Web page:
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Home / Jharkhand / Dalma sanctuary museum reopens for tourists

Dalma sanctuary museum reopens for tourists

The facility is equipped with dioramas, a library and an interactive audio-visual
The renovated museum inside Dalma wildlife sanctuary (left); Dioramas fixed at the renovated museum inside Dalma wildlife sanctuary (right)
The renovated museum inside Dalma wildlife sanctuary (left); Dioramas fixed at the renovated museum inside Dalma wildlife sanctuary (right)
Telegraph Pictures

Jayesh Thaker   |   Jamshedpur   |   Published 18.05.22, 08:56 PM

The Dalma wildlife sanctuary’s renovated museum has finally opened to tourists who flock to the jumbo abode in good numbers.

Construction of the two-storey museum began four years ago but it could not be completed due to various factors like insufficient funds and the Covid-induced pandemic.

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But now the museum, located at Makulakocha near the main entry point of the sprawling 192 sq km sanctuary, is in place and tourists can go through dioramas depicting animals in their natural habitat. The facility is built by the state forest department under the eco-tourism project.

"The renovation of the museum is an old project which has been hanging fire for four years. But due to the pandemic-induced lockdown, the museum would have been opened to tourists last year itself," a forester said on condition of anonymity.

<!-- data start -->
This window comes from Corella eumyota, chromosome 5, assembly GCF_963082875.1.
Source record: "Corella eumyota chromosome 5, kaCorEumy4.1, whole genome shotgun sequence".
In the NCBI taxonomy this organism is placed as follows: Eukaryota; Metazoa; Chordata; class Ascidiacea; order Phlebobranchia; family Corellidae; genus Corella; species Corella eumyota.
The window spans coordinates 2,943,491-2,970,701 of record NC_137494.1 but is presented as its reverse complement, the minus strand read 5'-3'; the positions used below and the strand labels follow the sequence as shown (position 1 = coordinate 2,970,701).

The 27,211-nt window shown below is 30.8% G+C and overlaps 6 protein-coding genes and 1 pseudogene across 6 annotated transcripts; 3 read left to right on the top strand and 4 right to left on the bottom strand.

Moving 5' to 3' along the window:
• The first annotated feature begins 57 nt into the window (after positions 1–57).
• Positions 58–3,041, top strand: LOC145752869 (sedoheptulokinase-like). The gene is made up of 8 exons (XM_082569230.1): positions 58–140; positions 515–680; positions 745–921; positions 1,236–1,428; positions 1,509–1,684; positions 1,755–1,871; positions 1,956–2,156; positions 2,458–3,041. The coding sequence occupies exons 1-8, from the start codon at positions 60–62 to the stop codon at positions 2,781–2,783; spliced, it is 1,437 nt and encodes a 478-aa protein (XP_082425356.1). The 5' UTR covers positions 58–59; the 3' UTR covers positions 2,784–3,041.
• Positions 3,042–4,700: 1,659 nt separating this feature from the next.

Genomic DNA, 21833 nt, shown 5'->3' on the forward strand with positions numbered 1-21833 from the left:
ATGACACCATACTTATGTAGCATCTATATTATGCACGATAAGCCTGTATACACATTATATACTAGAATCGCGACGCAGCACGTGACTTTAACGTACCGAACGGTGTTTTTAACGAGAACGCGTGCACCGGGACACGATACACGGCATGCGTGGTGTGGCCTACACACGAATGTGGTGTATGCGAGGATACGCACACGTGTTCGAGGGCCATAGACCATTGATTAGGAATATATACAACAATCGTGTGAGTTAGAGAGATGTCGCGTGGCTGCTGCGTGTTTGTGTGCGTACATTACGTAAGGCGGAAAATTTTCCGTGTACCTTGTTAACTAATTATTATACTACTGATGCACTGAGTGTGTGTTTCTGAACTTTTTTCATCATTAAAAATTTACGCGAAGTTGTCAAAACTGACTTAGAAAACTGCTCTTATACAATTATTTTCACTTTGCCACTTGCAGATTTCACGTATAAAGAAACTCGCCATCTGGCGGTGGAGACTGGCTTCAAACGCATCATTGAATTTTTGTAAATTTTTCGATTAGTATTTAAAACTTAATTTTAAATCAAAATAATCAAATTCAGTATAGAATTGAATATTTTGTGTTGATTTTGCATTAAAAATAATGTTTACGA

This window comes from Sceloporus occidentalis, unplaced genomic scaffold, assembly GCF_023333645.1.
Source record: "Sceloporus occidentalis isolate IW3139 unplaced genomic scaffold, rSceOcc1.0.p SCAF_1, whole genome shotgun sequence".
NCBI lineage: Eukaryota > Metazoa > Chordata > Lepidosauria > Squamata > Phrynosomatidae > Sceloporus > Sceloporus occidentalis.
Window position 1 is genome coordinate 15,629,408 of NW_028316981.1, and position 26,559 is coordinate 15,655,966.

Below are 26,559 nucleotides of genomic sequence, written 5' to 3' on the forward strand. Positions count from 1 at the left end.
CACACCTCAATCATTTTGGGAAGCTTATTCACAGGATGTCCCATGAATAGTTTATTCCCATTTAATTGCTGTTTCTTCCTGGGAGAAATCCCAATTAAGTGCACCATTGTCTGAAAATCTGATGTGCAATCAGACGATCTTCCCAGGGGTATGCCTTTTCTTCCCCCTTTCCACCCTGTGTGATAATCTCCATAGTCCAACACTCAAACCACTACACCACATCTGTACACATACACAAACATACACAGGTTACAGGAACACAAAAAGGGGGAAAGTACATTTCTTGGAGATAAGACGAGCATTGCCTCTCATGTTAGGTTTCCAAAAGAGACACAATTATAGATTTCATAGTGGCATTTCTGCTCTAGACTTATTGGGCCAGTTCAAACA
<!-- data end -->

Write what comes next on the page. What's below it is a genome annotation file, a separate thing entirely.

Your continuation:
Dioramas depicting animals in their natural habitat have been fixed by an Ahmedabad-based designer. The state forest department had roped in Avinesh Chauhan for fixing the dioramas.

Apart from dioramas, the museum is equipped with a library and an interactive audio-visual. While models of animals have been displayed on the ground floor, the library and interactive audio-visual space is on the first floor.

The museum is primarily aimed at educating school and college students who often visit the sanctuary to learn about flora and fauna. Resource persons are available to educate students and attend to tourists flocking the sanctuary.

Another forester said power at the museum is generated by solar panels. "Thirty-six solar panels have been fixed at the terrace of the museum. There was a need to strengthen the security around the museum because it would host rare and expensive exhibits such as elephant tusks, barking deer antlers and stuffed animals, birds and reptiles," he added.

According to him, footfall will now increase since the renovated museum is open. "So, it is necessary to tighten the security apparatus. Forest guards have been deployed round-the-clock."

The Dalma range office in Mango, Jamshedpur has an enviable collection of ivory, part of which was seized from poachers. "We find tusks after bullfights between elephants inside the sanctuary. The ivory and antlers have been kept at a locker in the range office," the forester said.

Meanwhile, the prevailing heatwave is preventing students from Jamshedpur from visiting the sanctuary. However, they will surely spend time at the museum to have in-depth knowledge about the animals and flora found inside the sanctuary once the weather condition improves.

Apart from students, very few people from the steel city are visiting the jumbo land owing to the heatwave. They used to visit the sanctuary for a day to watch scenic spots and the Shiva temple on the top. However, tourists from Bengal, Odisha and Bihar have holed themselves up at various accommodations to spend quality time.



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